# Teen Numbers are Early Place Value

Teen numbers in English are STRANGE. I mean, look at these weirdos in the first half of the numbers:

11 – eleven (not one teen)

12 – twelve (not two teen)

13 – thirteen (not three teen)

14 – fourteen

15– fifteen (not five teen)

16 – sixteen

17 – seventeen

18 – eighteen

19 – nineteen

When we start teaching these numbers to our youngest learners, we often take for granted the strangeness of the names of these numbers.We are used to the names and counting with them…we don’t even question or notice how strange they are. The first half of them don’t even follow a logical pattern! In addition, I often hear videos being played where the singer is saying “Teen numbers start with a 1!” Actually, teen numbers are written with a 1 first yes, but that one in the teen number does NOT have a value of “one”.

Teen numbers are the basis of place value. I still work with third graders who will see 10+6 and start counting on their fingers to figure it out! How they don’t know that shortcut always shocks me. I think somewhere we failed them in understanding the value of the 1 in the teen number.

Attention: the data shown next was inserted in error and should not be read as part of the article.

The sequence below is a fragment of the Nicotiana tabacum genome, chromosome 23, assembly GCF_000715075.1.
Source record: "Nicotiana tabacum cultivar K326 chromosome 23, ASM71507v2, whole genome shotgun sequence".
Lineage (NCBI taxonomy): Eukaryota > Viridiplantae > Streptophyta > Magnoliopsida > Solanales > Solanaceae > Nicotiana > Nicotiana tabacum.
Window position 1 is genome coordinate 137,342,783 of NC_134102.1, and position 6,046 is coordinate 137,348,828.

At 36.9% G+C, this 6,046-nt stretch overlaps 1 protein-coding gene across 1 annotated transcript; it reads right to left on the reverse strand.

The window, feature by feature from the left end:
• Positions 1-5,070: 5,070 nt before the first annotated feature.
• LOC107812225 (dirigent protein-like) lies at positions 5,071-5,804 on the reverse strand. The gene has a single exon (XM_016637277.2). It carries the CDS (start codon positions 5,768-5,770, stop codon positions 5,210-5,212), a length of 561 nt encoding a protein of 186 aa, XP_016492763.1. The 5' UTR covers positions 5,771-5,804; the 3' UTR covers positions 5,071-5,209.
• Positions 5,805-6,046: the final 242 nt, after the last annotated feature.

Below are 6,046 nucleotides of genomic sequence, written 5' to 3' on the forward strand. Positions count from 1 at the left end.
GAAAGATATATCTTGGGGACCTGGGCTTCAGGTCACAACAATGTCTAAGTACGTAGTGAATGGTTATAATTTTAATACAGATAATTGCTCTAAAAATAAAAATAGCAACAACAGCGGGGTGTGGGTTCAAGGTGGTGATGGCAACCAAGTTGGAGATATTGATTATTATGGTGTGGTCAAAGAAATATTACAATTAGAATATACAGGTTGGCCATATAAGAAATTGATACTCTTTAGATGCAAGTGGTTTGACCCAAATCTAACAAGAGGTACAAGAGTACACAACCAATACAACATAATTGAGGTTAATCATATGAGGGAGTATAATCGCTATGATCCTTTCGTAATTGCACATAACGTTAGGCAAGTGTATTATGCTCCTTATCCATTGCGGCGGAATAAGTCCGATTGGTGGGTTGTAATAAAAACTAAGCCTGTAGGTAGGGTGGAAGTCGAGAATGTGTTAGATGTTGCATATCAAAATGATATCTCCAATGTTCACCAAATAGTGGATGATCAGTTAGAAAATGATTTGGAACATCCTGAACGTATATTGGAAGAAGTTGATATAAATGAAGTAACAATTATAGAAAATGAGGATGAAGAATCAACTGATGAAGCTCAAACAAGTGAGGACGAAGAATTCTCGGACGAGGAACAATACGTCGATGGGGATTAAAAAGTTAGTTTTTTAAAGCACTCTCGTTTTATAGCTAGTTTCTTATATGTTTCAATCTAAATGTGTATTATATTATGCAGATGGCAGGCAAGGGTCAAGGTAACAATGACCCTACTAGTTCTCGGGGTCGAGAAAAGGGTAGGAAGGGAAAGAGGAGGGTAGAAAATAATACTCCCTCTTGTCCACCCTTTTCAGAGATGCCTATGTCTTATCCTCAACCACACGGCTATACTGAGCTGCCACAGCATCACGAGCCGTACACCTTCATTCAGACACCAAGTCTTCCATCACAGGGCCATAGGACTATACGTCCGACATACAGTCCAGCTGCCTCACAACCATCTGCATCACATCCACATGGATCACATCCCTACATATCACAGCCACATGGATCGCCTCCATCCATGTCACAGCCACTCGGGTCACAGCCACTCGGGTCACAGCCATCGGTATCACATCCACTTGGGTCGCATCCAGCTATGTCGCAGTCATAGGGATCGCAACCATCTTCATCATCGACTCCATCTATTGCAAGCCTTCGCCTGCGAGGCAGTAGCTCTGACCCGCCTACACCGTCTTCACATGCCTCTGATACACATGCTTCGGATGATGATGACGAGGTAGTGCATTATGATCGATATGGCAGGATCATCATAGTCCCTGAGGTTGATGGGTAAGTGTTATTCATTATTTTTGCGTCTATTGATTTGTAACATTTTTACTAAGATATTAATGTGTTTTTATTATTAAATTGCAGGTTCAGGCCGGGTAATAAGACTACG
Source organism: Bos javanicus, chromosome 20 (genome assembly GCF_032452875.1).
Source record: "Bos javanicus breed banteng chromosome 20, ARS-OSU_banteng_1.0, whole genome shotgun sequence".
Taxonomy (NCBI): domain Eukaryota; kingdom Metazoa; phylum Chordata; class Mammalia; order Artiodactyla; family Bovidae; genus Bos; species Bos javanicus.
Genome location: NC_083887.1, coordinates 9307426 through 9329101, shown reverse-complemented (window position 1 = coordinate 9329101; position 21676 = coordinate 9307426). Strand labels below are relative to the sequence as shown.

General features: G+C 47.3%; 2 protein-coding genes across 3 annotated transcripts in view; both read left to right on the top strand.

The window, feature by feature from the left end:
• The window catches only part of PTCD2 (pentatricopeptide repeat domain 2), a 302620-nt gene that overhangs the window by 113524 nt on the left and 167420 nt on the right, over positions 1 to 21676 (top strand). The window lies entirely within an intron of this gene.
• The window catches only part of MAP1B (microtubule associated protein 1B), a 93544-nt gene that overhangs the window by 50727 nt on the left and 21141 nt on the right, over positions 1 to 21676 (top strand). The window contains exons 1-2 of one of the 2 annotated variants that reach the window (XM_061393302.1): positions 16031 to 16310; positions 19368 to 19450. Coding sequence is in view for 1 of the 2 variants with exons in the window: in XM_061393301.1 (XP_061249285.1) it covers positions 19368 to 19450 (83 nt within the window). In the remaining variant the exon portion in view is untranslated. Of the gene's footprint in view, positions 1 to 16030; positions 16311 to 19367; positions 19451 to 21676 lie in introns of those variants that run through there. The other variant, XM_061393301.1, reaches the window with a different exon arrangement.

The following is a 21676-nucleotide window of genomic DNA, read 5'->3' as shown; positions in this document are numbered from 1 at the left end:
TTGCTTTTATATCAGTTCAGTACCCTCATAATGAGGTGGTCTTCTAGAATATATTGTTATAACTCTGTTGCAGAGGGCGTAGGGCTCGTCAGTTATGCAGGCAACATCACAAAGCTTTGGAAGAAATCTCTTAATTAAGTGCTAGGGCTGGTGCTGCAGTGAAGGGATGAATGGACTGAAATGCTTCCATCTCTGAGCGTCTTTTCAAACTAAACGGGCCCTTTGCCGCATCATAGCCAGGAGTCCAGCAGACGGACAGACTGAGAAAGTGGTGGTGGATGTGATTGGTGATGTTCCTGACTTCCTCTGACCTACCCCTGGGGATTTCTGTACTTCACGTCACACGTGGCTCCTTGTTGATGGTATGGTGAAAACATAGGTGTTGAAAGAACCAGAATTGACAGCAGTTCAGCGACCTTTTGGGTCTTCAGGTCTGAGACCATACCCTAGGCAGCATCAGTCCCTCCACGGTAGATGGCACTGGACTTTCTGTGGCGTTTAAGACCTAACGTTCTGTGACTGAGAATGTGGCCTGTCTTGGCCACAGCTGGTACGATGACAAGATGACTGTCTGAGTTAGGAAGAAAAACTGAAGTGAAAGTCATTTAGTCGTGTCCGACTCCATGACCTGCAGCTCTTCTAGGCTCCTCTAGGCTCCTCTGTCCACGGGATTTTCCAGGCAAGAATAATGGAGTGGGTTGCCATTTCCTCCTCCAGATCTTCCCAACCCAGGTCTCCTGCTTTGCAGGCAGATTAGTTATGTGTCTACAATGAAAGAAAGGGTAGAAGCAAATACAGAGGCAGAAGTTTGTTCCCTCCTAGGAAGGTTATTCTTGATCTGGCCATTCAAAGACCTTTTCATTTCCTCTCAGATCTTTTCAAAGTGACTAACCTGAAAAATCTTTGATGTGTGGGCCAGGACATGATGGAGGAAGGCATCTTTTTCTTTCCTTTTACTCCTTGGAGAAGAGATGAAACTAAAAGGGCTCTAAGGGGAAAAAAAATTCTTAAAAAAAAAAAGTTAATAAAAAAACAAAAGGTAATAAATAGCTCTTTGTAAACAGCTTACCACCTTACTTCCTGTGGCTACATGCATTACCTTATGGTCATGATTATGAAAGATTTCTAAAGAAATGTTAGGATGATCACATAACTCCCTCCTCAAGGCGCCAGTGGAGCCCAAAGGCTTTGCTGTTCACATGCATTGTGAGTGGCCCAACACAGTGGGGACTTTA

Beginning to learn about place value for our early learners needs to include some key things. We have to spend a lot of time letting them play with the numbers, get comfortable with different representations of those numbers, including finding the ten that is hiding in the number. In many state standards teen numbers are expected to be thought of/written as a group of 10 and some more ones. YES, this is key! In the photo below you’ll see some of these various representations with fingers and numbers. In future posts, I’ll show some other representations and tools that work AWESOME.

In addition concrete tools should also be incorporated as much as possible! Here we are using units of one and ten to make it match the fingers. Very powerful for them to connect a tool from their body (fingers) to a more abstract tool (base ten blocks).

Never skimp on those teen numbers kindergarten teachers! Future grade levels depend on you to explore these concepts deeply with your students.